Employers routinely investigate employee harassment or hostile-work-environment complaints yet inconsistently achieve privilege protection for those investigations.  For instance, a Florida employer failed to achieve privilege protection for notes of its investigator—who doubled as an attorney and HR Director—regarding an employee’s FMLA claim.  And a North Carolina law firm lost privilege protection for its outside counsel’s investigation of a harassment complaint because, the court found, the investigation was conducted for business reasons rather than legal.

By contrast, a Utah employer, Midwest Commercial Interiors, secured privilege protection for its outside counsel’s investigation of an employee’s harassment complaint.  Tingey v. Midwest Office, Inc., No. 1:22-cv-00145-TC-JCB, 2024 U.S. Dist. LEXIS 22445 (D. Utah Feb. 7, 2024).  And the judge’s opinion, available here, offers practical and persuasive lessons for the privilege victory and, when contrasted to the North Carolina situation, provides strategic lessons for those seeking access to the investigations.  Let’s discuss it.

Other Similar Incidents and a Mulligan

A former account manager at MWCI sued the company and several “Supervisor Defendants” after a co-employee allegedly “drugged and raped” her on a business trip to Georgia.  During discovery, the plaintiff requested information related to MWCI’s investigation into harassment claims of another employee, E.S.  MWCI sought a protective order, available here, but argued only that the investigation-related documents, prepared by outside counsel, were nondiscoverable because they were disproportionate to the case.  MWCI did not assert a privilege objection.

But at the end of oral argument, MWCI mentioned that the attorney–client privilege also sheltered outside counsel’s E.S. investigation from disclosure.  The judge, apparently in a gracious mood, gave MWCI a mulligan, which sometimes happens, to submit supplemental briefing on the privilege issue.

Declarations and a Response

And submit it did.  MWCI, clearly recognizing that it had the burden of proving that its lawyer conducted the investigation for legal-advice purposes, submitted the declaration of its partial owner.  The declaration, available here, stated succinctly that, when the E.S. allegations arose, the company turned to outside counsel “to investigate the allegations and to give us legal advice about what steps we should take to protect our employee and also the company.”

That’s pretty strong, but the outside lawyer’s declaration, available here, surpassed it.  As to the purpose of his retention, the lawyer said this—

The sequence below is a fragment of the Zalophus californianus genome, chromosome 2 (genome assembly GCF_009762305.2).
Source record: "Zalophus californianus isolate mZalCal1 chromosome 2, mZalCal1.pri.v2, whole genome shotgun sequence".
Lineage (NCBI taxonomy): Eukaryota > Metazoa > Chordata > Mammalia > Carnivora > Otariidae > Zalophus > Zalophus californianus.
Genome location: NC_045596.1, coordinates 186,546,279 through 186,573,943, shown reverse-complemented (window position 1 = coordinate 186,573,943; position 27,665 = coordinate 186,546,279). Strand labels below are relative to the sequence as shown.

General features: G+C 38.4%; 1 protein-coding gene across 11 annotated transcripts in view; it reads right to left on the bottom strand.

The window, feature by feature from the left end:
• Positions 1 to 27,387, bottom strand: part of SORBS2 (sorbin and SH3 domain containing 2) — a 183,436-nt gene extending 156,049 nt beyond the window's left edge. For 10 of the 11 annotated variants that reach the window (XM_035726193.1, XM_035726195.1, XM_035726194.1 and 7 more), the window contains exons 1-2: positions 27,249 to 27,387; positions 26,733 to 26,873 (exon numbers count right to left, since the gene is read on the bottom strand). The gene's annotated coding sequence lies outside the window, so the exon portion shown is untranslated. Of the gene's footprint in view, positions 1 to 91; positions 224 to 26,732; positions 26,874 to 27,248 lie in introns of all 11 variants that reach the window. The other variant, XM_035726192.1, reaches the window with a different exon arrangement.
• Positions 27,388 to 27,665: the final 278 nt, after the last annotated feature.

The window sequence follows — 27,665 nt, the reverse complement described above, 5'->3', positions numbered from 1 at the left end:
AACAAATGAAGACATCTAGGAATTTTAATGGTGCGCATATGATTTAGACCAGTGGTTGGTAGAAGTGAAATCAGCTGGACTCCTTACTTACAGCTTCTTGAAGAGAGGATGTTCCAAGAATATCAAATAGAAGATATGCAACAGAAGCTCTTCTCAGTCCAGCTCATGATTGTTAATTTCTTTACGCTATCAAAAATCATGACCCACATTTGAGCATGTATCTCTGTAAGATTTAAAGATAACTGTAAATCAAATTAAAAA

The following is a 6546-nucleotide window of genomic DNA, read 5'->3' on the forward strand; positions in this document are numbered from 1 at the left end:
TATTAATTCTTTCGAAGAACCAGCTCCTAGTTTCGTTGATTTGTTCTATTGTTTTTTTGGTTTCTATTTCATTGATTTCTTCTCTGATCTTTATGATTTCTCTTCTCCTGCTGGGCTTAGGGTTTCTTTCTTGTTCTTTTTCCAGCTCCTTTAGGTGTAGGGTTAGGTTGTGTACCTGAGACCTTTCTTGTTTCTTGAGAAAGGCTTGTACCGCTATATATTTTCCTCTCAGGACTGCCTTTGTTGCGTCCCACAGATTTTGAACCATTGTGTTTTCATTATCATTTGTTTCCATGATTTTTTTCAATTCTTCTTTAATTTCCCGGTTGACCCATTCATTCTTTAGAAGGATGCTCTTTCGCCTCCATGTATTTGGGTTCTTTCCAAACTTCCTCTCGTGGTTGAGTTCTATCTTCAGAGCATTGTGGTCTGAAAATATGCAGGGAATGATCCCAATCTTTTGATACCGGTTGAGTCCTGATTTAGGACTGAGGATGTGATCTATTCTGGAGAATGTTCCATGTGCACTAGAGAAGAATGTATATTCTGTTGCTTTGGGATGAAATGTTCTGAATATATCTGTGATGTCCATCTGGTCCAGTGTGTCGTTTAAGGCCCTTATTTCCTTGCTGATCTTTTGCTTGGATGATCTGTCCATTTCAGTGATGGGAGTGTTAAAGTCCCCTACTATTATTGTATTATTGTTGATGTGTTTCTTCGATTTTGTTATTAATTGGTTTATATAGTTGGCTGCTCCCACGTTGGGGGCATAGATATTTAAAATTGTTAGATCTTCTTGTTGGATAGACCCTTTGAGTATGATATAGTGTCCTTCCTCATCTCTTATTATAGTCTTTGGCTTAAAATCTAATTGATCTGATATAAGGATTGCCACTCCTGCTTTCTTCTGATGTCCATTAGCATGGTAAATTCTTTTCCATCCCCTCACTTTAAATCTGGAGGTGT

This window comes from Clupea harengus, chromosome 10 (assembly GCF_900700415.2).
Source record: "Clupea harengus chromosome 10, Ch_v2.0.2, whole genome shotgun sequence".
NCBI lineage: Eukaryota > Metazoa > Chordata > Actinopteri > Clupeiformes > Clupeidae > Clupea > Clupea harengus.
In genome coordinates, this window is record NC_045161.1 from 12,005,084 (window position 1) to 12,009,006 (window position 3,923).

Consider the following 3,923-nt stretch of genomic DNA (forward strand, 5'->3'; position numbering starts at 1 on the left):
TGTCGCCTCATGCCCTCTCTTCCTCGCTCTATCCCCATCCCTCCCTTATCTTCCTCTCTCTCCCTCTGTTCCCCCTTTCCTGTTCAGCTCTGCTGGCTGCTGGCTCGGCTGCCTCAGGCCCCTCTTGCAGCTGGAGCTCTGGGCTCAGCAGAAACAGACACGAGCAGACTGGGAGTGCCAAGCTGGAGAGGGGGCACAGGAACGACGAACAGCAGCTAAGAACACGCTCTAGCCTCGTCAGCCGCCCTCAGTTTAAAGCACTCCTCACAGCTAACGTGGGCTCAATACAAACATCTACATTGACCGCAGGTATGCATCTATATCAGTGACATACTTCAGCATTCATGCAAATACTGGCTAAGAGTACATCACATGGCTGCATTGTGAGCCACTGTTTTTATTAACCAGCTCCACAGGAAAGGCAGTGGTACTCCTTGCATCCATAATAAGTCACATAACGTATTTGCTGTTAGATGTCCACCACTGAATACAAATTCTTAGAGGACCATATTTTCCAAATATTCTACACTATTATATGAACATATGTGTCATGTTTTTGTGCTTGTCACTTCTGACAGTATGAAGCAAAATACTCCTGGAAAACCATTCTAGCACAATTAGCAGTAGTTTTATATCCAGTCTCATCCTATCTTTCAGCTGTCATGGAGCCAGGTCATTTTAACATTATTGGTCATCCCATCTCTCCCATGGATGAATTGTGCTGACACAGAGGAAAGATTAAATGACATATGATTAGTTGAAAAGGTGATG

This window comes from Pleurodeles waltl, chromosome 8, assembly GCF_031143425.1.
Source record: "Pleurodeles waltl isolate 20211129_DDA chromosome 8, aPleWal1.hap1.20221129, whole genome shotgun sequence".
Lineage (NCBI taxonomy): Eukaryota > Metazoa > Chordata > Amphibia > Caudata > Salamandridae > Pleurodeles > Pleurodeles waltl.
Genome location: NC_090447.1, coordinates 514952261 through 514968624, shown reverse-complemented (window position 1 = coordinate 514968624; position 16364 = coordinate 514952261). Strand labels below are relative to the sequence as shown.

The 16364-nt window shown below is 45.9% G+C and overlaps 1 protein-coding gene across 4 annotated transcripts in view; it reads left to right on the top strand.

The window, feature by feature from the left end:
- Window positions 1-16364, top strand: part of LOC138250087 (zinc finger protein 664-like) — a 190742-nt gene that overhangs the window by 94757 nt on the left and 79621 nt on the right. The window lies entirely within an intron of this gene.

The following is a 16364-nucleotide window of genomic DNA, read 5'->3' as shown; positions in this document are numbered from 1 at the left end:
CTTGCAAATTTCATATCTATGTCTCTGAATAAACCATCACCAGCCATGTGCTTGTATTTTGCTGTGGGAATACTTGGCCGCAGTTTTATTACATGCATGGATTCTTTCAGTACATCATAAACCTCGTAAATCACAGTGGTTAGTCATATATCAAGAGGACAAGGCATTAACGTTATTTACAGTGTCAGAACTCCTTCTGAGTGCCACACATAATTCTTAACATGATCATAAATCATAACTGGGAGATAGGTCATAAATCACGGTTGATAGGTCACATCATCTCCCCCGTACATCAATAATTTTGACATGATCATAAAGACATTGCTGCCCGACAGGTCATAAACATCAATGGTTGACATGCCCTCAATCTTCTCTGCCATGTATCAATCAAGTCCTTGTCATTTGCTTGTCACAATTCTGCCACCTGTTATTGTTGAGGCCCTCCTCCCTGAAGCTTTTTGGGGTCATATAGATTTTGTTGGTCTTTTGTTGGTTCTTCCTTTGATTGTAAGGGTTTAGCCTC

In an area where declarations are often conclusory, this one was deliberately specific.  The lawyer generally explained his investigation, which included interviewing the complainant, the alleged perpetrator, an HR representative, and other employees.  He advised these interviewees that he was “conducting the investigation for the purpose of providing legal advice to the company.”

The plaintiff’s response, available here, unfortunately contained little evidentiary rebuttal.  The brief mentioned that MWCI maintained a policy mandating investigations of sexual-harassment complaints, an argument that won the day in the North Carolina decision but did not expound on that aspect.  There was no deposition testimony of MWCI employees discussing its traditional implementation of this policy; no evidence of the engagement letter between MWCI and its outside counsel, and no evidence that may have countered MWCI declaration testimony.


The court appropriately applied federal privilege law in this federal-question case and held that the attorney–client privilege protects client-to-lawyer communications (and vice-versa) “made in order to obtain legal advice.”  And in the employee-investigation context, it relied upon this statement from a Seventh Circuit opinion—

And relying upon MWCI’s sworn declarations—for there was no countering evidence—and an in camera review, the court easily found that MWCI proved that its investigation into E.S.’s allegations were legal-advice related.  To be sure, the court found that the privilege did not protect “purely logistical” communications, such as emails scheduling meetings to discuss the investigation; but it held that the investigation’s core—the interviews and substantive client–lawyer communications—were nondiscoverable.


For employers, MWCI’s supplemental handling of its privilege objections offers a good model to follow.  It supplied testimony from an executive and the lawyer to describe the investigation’s purpose. And the declarations were specific, not conclusory.  For employees seeking OSI investigations, the North Carolina case supplies the better model.  While an insurance-coverage case, the opinion shows that evidence of a mandatory-investigation policy coupled with employee testimony about that policy may overcome even the declaration of outside counsel.